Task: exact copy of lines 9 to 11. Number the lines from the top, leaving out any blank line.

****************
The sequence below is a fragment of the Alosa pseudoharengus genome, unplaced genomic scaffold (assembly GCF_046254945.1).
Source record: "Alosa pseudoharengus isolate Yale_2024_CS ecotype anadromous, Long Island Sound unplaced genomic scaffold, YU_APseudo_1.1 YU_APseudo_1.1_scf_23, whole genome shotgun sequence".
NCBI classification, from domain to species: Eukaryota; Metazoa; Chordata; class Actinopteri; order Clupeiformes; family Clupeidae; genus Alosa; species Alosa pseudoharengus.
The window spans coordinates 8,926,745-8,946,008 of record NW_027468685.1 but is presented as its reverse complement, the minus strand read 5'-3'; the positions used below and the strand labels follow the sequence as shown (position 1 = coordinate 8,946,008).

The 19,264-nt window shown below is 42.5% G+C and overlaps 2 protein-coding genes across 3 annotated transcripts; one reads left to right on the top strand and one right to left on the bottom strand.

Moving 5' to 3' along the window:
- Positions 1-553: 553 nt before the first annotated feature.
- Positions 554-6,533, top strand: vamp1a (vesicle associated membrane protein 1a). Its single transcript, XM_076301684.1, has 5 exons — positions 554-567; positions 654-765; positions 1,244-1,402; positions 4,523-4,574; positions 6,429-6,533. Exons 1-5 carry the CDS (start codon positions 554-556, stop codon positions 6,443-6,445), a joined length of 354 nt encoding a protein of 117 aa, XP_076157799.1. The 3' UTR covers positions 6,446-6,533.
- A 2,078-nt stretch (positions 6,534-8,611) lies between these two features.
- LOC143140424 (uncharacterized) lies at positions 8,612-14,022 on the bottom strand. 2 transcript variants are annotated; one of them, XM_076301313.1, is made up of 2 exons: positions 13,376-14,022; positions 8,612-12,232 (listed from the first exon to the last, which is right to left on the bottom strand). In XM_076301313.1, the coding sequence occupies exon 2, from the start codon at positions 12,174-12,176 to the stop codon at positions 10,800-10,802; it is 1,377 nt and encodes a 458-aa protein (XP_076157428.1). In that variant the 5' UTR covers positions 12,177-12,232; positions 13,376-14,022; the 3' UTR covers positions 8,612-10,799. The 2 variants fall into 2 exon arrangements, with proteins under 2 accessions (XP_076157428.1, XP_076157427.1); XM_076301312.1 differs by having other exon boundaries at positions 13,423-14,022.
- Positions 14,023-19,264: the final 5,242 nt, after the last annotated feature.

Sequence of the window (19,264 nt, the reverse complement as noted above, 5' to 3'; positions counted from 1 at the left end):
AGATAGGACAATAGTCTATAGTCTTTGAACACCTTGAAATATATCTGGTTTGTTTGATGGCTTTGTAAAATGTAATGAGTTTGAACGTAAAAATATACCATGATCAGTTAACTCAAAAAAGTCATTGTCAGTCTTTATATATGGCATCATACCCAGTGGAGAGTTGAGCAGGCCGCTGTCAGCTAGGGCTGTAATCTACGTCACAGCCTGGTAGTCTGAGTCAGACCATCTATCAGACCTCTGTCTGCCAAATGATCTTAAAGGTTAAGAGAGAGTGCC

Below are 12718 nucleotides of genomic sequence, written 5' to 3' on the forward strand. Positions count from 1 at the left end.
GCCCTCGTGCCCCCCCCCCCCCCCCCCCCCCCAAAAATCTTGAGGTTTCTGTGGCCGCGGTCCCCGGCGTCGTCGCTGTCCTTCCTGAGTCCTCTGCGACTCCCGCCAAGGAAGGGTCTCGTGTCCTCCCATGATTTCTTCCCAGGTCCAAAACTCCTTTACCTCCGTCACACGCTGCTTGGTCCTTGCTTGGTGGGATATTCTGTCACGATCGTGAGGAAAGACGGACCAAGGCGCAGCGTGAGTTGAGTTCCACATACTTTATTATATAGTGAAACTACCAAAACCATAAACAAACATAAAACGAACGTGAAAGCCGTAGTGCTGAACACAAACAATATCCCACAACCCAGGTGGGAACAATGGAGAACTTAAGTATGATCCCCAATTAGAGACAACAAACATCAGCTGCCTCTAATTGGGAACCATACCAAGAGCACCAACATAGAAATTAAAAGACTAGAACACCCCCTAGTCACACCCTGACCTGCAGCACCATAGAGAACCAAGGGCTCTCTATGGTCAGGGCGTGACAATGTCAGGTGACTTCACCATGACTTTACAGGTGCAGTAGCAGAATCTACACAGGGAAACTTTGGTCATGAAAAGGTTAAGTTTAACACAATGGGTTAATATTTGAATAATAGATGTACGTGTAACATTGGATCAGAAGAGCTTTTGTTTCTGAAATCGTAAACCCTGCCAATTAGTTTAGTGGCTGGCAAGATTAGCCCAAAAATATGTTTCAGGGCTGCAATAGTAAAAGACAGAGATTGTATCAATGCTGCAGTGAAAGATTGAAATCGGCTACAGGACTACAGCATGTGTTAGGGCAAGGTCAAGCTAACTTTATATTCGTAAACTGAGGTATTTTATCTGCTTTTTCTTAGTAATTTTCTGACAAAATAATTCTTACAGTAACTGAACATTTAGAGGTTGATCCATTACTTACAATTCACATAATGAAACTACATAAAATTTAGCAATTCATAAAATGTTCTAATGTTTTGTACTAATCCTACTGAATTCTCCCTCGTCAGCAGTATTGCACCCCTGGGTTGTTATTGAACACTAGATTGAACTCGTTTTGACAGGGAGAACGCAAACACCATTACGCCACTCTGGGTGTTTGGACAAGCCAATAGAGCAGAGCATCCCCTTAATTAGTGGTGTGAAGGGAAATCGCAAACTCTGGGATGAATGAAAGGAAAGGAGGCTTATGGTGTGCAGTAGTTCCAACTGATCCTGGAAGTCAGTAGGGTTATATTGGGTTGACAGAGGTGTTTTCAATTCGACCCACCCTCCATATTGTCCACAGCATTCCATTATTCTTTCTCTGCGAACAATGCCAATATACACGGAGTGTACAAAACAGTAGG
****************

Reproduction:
- A 2,078-nt stretch (positions 6,534-8,611) lies between these two features.
- LOC143140424 (uncharacterized) lies at positions 8,612-14,022 on the bottom strand. 2 transcript variants are annotated; one of them, XM_076301313.1, is made up of 2 exons: positions 13,376-14,022; positions 8,612-12,232 (listed from the first exon to the last, which is right to left on the bottom strand). In XM_076301313.1, the coding sequence occupies exon 2, from the start codon at positions 12,174-12,176 to the stop codon at positions 10,800-10,802; it is 1,377 nt and encodes a 458-aa protein (XP_076157428.1). In that variant the 5' UTR covers positions 12,177-12,232; positions 13,376-14,022; the 3' UTR covers positions 8,612-10,799. The 2 variants fall into 2 exon arrangements, with proteins under 2 accessions (XP_076157428.1, XP_076157427.1); XM_076301312.1 differs by having other exon boundaries at positions 13,423-14,022.
- Positions 14,023-19,264: the final 5,242 nt, after the last annotated feature.